Where modules run over two terms as a 30 credit module, SIL students will attend and be assessed on the contents of term 1. Please note that some modules reflect this with an additional "A" in their module code, but this is not the case for all of them due to special assessment arrangements for SIL students.
All assessments are graded on a pass/fail basis.
Assessment method for LLM students: 3-hour unseen written examination
Assessment method for SIL students: 3.000 word coursework essay
Adopting England and Wales as its ‘home’ jurisdiction, this module focuses on judicial review broadly defined. It thus looks not only at the common law but also at particular aspects of European Union Law and (in the language of the Human Rights Act 1998) of ‘Convention Rights’. The module further considers the interplay (or not) of these different sources of jurisdiction.
The module naturally involves careful consideration of the constitutional role of the judiciary, a familiar topic of debate in many jurisdictions. Attention is paid both to the broad historical dynamics and to cutting-edge developments in the case law. As well as to UK lawyers, the module should be of interest to students from many other jurisdictions both around the common law ‘globe’ and elsewhere. The possibility of writing a dissertation associated with the module (see below) offers excellent opportunities for comparative study.
PART I: SETTING THE SCENE – A MULTI-STREAMED JURISDICTION
1. Introduction and definition
2. Functions of judicial review: ‘a multi-streamed jurisdiction’
3. Common law perspective - ultra vires and the challenge of ‘common law constitutionalism’
4. The EU connection
5. ‘Convention rights’ - Strasbourg and the domestic courts
6. Organisational and procedural development: statistical look
PART II: GROUNDS OF REVIEW - VARIABLE INTENSITY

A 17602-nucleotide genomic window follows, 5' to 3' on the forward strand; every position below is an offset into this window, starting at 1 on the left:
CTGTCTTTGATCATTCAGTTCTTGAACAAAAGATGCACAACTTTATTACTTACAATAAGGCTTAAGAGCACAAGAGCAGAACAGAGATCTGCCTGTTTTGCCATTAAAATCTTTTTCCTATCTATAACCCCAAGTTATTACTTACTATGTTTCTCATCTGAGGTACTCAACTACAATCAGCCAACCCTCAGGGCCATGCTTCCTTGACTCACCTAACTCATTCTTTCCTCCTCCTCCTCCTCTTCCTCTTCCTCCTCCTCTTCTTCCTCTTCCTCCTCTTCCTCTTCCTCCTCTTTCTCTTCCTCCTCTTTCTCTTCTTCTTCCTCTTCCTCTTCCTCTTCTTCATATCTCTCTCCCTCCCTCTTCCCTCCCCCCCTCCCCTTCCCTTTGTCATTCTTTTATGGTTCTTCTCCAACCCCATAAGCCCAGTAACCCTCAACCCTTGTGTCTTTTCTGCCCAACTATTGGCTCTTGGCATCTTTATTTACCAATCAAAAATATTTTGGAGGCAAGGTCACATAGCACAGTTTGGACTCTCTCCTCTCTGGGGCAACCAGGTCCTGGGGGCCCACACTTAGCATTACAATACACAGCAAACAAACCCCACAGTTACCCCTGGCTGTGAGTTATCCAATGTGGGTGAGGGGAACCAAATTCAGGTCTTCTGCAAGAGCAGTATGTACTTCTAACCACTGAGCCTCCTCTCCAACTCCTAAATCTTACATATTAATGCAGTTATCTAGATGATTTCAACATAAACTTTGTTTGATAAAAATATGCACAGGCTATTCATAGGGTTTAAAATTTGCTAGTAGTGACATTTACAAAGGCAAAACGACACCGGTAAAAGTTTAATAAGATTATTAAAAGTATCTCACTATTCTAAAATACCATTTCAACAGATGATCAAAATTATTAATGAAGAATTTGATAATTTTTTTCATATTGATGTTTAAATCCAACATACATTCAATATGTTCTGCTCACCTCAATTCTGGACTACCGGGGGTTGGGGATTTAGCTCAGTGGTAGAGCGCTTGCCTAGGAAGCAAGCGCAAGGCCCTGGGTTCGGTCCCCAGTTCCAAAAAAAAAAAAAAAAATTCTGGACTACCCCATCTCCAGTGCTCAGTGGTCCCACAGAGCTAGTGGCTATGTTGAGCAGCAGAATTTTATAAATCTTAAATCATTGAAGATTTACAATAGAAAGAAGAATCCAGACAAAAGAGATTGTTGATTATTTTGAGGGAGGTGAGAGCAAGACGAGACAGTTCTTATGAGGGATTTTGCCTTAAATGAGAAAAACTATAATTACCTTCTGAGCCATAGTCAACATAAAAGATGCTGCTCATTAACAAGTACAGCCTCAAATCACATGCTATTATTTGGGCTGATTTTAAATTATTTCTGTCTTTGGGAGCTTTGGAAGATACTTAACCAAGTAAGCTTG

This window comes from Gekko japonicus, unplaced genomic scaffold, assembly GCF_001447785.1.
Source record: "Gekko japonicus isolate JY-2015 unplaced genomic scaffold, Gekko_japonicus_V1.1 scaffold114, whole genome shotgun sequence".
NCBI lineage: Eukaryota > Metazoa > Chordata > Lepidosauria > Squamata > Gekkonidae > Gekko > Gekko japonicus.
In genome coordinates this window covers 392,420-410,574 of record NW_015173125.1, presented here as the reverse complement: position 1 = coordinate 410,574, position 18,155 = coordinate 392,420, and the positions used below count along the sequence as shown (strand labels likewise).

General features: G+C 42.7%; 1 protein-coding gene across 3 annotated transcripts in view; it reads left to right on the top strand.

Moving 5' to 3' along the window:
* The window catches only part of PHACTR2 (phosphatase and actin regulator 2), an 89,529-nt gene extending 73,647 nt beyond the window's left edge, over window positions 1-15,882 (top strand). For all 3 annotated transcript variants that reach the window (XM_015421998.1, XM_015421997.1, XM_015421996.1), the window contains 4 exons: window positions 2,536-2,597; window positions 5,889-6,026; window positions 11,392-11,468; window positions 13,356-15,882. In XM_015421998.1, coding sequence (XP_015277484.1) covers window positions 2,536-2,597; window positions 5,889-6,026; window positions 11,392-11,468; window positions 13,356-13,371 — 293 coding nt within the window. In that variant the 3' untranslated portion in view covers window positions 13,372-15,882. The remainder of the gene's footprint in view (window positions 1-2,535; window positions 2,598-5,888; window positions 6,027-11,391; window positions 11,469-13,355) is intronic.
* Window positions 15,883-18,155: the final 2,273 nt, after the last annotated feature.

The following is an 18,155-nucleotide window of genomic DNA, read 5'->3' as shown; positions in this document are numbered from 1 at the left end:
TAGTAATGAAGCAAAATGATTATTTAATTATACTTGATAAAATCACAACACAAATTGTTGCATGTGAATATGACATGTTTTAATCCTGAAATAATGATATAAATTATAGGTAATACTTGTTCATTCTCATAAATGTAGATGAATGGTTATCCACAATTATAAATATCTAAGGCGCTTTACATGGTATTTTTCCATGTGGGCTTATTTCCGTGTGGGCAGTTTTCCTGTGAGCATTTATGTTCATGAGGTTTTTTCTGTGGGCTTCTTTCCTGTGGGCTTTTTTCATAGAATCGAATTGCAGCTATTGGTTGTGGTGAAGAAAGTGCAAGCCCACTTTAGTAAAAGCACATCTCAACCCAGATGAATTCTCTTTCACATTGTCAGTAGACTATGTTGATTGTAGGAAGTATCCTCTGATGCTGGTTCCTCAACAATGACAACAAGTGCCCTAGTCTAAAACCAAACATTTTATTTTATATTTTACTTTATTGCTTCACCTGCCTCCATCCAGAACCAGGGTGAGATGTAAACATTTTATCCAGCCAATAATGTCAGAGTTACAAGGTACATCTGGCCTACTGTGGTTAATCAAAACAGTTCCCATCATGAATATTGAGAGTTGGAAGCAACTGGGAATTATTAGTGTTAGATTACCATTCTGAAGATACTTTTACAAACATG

7. Procedural review – adjudicative-style constraints
8. Procedural review and Article 6 ECHR
9. Procedural review – ‘a duty to consult’?
10. Legitimate Expectation – bucking the rules
11. Substantive review (I) – issues of methodology
12. Substantive review (II) – unreasonableness and proportionality
13. Justiciability and deference
PART III: JUDICIAL REVIEW – ALTERNATIVES, PROCESSES, EFFECTS
14. Regulating access (or not): standing and intervention, disclosure
15. Judicial review, tribunals and ombudsmen
16. The impact of judicial review on administration
PART IV: CASE STUDIES AND COMPARISONS
17. Judicial review of resource allocation decisions
18. Judicial review and national security
19. German administrative law & proportionality
20. American administrative law & regulatory ossification
You will need to buy:
P. Craig, Administrative Law, 6th edn, Sweet & Maxwell, 2008 and
C. Harlow and R. Rawlings, Law and Administration, 3rd edn, Cambridge UP, 2009
Seminar handouts and other information (on administrative arrangements etc) will be provided electronically through Moodle (virtual learning environment).
Those unfamiliar with judicial review in England and Wales might usefully read P. Cane, Administrative Law, 5th edn, Oxford UP, 2011, Chapters 1 and 2.
Each seminar handout provides a detailed set of primary and secondary sources for the topic. Materials marked ** should always be read by way of preparation (they represent the minimum requirement for each seminar).
This module traditionally enjoys a high level of student participation; all members take it in turns to do short presentations etc.
Prizes for this module: There are currently no prizes available for this module.